Banks in Australia and Singapore lead the way with RPA says IDC

According to IDC, RPA for banks is becoming an important first step towards automation for banks. Source: Shutterstock

TRADITIONALLY, banks have been conservative about the technologies they research due to the critical nature of operations, responsibility for protecting customers, and regulatory restrictions.

One technology that most banks seem eager to implement is robotic process automation (RPA).

RPA is a simple solution and is often seen as the first step towards an automation ecosystem with artificial intelligence (AI). In addition, unlike other emerging technologies, RPA is usually quite affordable and quick to implement.

Essentially, it is a collection of software robots (often referred to as bots) that can perform both deterministic and nondeterministic tasks by continuously understanding and analyzing structured and unstructured data.

“By 2021, we expect 60 percent of top APAC banks and insurance companies to deploy smart solutions for the digital workforce to improve automation, make smart decisions, and improve operational efficiencies,” said Sneha Kapoor, APAC research manager at IDC Financial Insights.

Kapoor believes that using smart bots provides exceptional business value and helps enable real-time and in-context customer experiences.

The reason these bots excited so many bankers is because they are able to perform judgment-based automation.

Furthermore, like their human counterparts, bots are both self-learning and self-healing workers, which means they can discover patterns to predict decisions and even make recommendations to improve them.

IDC expects Australia and Singapore to make steady strides in adopting smart digital workforce solutions, although many financial services companies in India, South Korea, Thailand, Hong Kong, Malaysia, Indonesia, and the Philippines are also making rapid strides.

At the Indian ICICI Bank, for example, around 750 bots currently process around 2 million transactions a day.

“Process error rates have fallen very close to zero, productivity has improved, and it has enabled us to become independent of scale,” said Anita Pai, Head of Operations at ICICI Bank.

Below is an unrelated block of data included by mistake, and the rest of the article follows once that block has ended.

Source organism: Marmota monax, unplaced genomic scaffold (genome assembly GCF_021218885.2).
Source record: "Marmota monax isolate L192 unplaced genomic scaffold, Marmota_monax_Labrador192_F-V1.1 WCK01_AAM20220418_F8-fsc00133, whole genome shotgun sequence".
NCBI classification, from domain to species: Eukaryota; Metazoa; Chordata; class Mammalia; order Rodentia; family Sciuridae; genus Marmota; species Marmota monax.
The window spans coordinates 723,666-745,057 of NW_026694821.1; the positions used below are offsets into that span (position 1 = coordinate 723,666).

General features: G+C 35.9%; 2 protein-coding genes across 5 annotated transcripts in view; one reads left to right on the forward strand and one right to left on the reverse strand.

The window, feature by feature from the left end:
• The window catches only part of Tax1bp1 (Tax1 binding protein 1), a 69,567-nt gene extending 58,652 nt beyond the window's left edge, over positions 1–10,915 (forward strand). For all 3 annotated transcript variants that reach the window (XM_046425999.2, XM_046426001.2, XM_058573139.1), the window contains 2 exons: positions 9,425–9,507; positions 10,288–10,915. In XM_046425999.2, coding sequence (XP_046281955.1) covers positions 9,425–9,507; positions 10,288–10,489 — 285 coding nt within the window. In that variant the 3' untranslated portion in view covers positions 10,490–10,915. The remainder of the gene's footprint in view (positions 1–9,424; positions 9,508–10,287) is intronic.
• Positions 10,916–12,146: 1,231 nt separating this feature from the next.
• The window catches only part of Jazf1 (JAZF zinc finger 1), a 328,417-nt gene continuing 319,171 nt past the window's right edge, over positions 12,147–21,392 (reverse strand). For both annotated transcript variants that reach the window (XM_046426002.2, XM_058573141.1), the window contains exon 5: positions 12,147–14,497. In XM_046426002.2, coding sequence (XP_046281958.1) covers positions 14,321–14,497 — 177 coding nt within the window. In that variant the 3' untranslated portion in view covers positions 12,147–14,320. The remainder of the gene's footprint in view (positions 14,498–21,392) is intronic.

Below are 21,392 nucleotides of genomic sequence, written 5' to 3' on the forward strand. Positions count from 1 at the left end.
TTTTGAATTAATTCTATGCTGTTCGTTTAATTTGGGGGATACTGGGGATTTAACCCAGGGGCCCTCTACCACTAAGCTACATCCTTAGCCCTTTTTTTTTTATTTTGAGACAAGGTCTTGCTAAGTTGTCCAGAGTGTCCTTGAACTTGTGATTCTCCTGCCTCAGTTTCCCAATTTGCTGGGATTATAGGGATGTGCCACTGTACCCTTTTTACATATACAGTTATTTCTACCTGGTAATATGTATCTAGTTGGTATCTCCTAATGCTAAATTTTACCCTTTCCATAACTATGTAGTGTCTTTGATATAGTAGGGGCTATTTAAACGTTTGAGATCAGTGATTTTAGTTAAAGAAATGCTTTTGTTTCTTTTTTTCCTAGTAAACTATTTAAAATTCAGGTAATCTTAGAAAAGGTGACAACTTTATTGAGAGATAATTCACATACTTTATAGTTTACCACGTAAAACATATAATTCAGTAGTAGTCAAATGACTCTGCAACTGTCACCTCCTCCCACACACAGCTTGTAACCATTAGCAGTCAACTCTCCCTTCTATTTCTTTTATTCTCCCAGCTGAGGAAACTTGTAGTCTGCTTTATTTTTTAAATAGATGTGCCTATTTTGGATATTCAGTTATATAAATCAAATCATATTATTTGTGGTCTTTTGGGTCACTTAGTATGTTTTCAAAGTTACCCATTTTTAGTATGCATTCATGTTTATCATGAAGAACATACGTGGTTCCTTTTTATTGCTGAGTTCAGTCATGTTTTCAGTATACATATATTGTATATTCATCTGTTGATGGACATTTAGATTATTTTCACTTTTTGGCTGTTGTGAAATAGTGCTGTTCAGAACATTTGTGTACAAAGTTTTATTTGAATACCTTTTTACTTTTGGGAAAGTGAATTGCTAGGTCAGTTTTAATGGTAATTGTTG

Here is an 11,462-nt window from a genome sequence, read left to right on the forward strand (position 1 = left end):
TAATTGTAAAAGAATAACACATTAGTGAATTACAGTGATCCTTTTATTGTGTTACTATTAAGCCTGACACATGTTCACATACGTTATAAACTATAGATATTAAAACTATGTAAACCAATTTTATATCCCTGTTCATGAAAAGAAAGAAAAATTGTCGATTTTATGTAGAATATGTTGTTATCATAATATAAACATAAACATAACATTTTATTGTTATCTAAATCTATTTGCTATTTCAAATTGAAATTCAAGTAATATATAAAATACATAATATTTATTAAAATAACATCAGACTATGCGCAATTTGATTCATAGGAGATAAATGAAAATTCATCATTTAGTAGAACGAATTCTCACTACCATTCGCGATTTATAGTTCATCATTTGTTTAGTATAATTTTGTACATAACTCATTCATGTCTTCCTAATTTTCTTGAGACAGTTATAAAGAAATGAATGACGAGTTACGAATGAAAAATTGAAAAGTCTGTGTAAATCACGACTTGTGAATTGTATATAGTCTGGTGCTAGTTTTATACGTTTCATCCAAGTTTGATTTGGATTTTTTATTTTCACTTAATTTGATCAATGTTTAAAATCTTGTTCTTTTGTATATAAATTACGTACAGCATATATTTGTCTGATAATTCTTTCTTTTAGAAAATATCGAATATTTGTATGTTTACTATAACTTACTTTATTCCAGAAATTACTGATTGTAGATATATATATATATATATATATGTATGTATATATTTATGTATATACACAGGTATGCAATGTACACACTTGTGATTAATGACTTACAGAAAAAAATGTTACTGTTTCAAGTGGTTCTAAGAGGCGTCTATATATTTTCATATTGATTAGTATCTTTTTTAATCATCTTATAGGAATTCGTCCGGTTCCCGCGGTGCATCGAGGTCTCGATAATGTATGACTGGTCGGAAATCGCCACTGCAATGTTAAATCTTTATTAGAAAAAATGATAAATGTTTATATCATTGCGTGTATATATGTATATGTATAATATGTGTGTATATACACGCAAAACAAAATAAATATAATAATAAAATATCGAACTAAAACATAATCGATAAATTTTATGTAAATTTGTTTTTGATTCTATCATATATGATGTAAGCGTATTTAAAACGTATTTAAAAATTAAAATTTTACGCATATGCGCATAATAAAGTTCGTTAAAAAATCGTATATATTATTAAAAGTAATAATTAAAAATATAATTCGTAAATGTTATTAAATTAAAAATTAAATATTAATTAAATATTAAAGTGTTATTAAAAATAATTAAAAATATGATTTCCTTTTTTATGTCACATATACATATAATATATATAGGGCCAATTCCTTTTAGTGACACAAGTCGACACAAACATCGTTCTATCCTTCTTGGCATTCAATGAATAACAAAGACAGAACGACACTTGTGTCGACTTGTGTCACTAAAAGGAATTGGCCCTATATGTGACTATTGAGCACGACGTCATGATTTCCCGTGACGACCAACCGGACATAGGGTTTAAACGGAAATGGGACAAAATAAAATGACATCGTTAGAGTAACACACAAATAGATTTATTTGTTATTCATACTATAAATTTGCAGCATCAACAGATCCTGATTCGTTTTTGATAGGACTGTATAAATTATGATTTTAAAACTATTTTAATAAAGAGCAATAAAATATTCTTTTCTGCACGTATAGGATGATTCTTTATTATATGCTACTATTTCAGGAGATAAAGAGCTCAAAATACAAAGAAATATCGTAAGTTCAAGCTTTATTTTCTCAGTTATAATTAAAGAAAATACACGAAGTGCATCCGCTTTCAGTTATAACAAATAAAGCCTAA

Pai carefully emphasizes that the number of employees has not decreased as a result of implementing RPA. “Rather, we have made the processes more efficient and deploy the workforce in areas where they can do more value-added work, which means more job satisfaction.”

Within a bank, an RPA can be used for any number of functions and processes – be it browsing loan applications to find and prioritize those that meet the bank’s set criteria, to assist representatives in answering questions about fees, Deductions, interest rates and penalties to help.

“These robots are used for various operations and LoBs [line of businesses] These include private customers, large customers, forex, treasury, agro and international companies, ”said Pai of ICICI Bank.

A recent IDC report stressed that RPA was often cited as an essential first step towards automation, but could more accurately be described as part of a continuum of technology-based initiatives that bring information to the automation of business processes.

The research firm’s analysts believe the next two to three years will be critical as more institutions gain significant benefits from the implementation and introduce more successful functional and vertical use cases to the market, with vendor solutions evolving as well .

Soumik Roy
| @ Soumikroy

Soumik Roy is a business and technology specialist. It helps small and medium-sized businesses understand what is most important to the growth and success of their business.

April 6, 2021